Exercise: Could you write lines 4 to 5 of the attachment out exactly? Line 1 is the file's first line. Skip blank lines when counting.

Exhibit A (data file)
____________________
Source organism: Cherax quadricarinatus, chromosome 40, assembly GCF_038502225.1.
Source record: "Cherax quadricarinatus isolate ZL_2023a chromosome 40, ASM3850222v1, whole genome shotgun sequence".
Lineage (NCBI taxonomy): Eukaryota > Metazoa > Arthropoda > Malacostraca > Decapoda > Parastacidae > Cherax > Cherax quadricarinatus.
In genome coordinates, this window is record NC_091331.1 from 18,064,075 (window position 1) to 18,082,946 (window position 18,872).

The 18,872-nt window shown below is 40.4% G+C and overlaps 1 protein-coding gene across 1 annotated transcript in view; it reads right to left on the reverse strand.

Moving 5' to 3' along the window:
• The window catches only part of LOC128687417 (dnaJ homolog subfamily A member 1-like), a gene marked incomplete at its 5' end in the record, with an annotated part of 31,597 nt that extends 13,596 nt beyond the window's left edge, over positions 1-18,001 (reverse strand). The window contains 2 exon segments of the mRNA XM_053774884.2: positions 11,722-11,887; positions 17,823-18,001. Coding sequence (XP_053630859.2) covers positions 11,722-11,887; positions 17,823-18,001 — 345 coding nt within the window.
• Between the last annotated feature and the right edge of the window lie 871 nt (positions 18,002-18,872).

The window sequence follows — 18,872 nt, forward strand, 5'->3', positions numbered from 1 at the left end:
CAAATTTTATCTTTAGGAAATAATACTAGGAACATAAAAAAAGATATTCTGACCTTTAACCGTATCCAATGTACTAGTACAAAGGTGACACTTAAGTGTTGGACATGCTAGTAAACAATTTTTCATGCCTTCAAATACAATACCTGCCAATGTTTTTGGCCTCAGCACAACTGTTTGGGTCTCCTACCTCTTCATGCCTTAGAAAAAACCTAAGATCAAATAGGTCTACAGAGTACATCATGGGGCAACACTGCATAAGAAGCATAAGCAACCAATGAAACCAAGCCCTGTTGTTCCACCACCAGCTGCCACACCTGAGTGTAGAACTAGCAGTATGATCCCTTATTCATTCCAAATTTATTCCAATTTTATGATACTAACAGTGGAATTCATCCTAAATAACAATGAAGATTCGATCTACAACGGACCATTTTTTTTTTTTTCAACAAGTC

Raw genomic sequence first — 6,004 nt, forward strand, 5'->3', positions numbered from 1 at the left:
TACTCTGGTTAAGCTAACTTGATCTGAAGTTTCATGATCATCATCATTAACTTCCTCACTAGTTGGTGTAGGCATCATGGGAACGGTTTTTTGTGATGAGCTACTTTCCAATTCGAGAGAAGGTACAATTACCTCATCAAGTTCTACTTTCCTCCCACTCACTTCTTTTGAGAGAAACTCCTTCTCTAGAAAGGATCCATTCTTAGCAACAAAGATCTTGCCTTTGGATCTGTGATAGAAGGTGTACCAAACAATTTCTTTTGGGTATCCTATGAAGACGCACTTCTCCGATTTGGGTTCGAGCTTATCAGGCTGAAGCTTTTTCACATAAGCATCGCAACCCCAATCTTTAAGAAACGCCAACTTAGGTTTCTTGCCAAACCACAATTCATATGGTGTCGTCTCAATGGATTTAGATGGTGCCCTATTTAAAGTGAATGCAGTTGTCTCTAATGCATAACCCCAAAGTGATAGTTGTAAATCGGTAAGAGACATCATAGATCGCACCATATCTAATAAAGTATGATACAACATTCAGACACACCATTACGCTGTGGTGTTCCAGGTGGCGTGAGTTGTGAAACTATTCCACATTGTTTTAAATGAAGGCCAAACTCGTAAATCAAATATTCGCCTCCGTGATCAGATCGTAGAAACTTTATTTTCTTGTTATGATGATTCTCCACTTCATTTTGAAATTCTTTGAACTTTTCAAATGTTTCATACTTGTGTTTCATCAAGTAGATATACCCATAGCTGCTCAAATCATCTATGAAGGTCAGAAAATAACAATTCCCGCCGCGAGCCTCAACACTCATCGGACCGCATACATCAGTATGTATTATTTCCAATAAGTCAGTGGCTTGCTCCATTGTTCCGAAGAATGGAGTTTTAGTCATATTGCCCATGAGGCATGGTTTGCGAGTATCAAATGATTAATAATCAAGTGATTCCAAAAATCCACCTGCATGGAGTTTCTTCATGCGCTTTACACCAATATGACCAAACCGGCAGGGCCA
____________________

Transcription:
In genome coordinates, this window is record NC_091331.1 from 18,064,075 (window position 1) to 18,082,946 (window position 18,872).

The 18,872-nt window shown below is 40.4% G+C and overlaps 1 protein-coding gene across 1 annotated transcript in view; it reads right to left on the reverse strand.